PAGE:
I posted an article last year on Subterranean Warfare in Israel, Gaza and the West Bank and it now looks like this nasty type of fighting is definitely going to be part of the landscape in the battle zones in Syria and Iraq as well. -SF
Last year, members of Jabhat al-Nusra, al-Qaeda’s Syrian affiliate, dug a tunnel leading to the Syrian Air Force Intelligence building in Aleppo and detonated a massive bomb in an attempt to destroy the facility. Reported globally, this event was by no means a rarity in the ongoing Syrian civil war. As Benjamin Runkle warned last year, the United States and its allies must prepare for the subterranean future of warfare. His article was a broad and useful overview of the various threat actors using tunneling to negate the advantages that airpower and other technologies provide to Western militaries. As America increases its military involvement in Iraq and Syria, a more detailed look at the military significance of such structures is warranted. As of February of this year, there were nearly 4,500 U.S. troops in Iraq. Regardless of the merits of further intervening in the conflict, it is a fact that the United States and its allies are sending increasing amounts of troops to the region. Whatever the intentions of American leaders, this expanded presence is almost certain to result in greater contact with a variety of hostile forces. Al-Nusra, the Islamic State of Iraq and the Levant (ISIL), the Syrian government, and other factions in the war have all used tunnels to great effect throughout the conflict. U.S. and allied militaries must thus understand and prepare for subterranean warfare.
The Subterranean Landscape in Iraq and Syria
Both Syrian regime and rebel forces have burrowed a vast series of tunnels into the area around Damascus. Given the ever-shifting tide of battle, these structures have become neutral parts of the battlespace, rather than dedicated mobility corridors for one side or the other. Teams of up to 300 insurgents have labored with shovels and pick axes to dig these tunnels. The Free Syrian Army has reportedly even employed architects to design a tunnel, which it used to infiltrate a government military base near the town of Erbin. Outside of the Syrian capital, regime forces claimed they had destroyed a subterranean network near Harasta in June 2015. This massive underground structure includedtunnels up to 200 meters in length equipped with lighting and ventilation ducts. Later that year, ISIL built an elaborate series of passageways in the border town of Sinjar during its battle with Kurdish forces. Likely constructed with jackhammers and hand tools, the network featured multiple exit points fortified with sandbags to protect against American-dropped ordnance. The Islamist group also smashed holes in walls between buildings to allow covered, aboveground transit in the face of withering American airstrikes. As part of ISIL’s tenacious defense of the area south of Mosul, the group has constructed an underground “city within a city” to protect its fighters against advancing Iraqi government troops.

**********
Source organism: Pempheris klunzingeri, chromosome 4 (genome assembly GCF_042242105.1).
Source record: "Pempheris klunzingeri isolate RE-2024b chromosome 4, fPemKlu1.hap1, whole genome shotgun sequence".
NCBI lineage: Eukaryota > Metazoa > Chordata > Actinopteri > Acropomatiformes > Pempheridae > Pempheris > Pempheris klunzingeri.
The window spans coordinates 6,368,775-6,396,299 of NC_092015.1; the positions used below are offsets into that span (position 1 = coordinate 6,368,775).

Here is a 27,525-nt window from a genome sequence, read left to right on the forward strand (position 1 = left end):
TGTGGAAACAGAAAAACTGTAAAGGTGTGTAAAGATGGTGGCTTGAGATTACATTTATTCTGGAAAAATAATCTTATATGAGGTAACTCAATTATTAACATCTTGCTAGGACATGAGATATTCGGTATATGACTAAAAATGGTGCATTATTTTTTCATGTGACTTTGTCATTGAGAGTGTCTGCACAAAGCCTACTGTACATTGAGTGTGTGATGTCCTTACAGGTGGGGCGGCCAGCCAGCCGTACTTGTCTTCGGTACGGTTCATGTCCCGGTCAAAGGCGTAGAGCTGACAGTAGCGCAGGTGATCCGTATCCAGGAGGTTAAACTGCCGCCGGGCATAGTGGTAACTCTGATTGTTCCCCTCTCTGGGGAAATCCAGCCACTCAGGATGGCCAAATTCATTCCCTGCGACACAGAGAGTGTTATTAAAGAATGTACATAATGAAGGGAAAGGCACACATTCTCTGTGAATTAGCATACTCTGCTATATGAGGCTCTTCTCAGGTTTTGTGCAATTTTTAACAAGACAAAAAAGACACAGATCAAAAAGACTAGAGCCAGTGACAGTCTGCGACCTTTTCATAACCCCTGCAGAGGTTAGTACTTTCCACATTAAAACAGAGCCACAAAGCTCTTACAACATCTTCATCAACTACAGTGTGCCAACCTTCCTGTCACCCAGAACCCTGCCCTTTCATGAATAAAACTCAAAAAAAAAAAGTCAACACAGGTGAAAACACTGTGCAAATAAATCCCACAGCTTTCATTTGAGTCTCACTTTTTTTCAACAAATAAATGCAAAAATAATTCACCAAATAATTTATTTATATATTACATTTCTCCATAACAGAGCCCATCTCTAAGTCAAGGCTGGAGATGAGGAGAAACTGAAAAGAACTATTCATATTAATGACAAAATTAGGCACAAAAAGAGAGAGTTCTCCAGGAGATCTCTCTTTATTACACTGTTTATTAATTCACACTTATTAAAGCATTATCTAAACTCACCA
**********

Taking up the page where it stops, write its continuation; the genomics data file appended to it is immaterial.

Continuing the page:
Tunneling in the Offense
The various warring factions in Syria and Iraq have not only used burrowing below ground as a defensive or force protection measure, but they have also used tunnels to deliver troops and explosives against their enemies. When they threatened the Iraqi capital in the late summer of 2014, ISIL made use of Saddam-era subterranean routes to evade Iraqi Security Forces, hide from their aircraft, and deny them rear-area security. In the battle for Homs in November 2015, al-Nusra built passageways 15 meters underground, some of which stretched for 3 kilometers. According to Syrian government soldiers, the primary purpose of these structures was to allow insurgents to encroach on regime fortifications by maneuvering in a covered fashion.
In an almost herculean effort, another rebel group reportedly spent seven months building a tunnel under the Syrian Army’s Wadi Deif base. Instead of using the subterranean passageway to deploy troops, the rebels used it to detonatealmost 60 metric tons of explosives in May 2014 and kill at least 20 soldiers. Possibly following the lead of other groups, ISIL detonated six metric tons of explosives under an Iraqi army headquarters in Ramadi in March of 2015. The insurgents had spent two months digging a 240 meter tunnel under the structure. Syrian regime forces have likewise maneuvered toward rebel checkpoints under the surface to detonate explosives below their unsuspecting targets.
Read the Remainder at War on the Rocks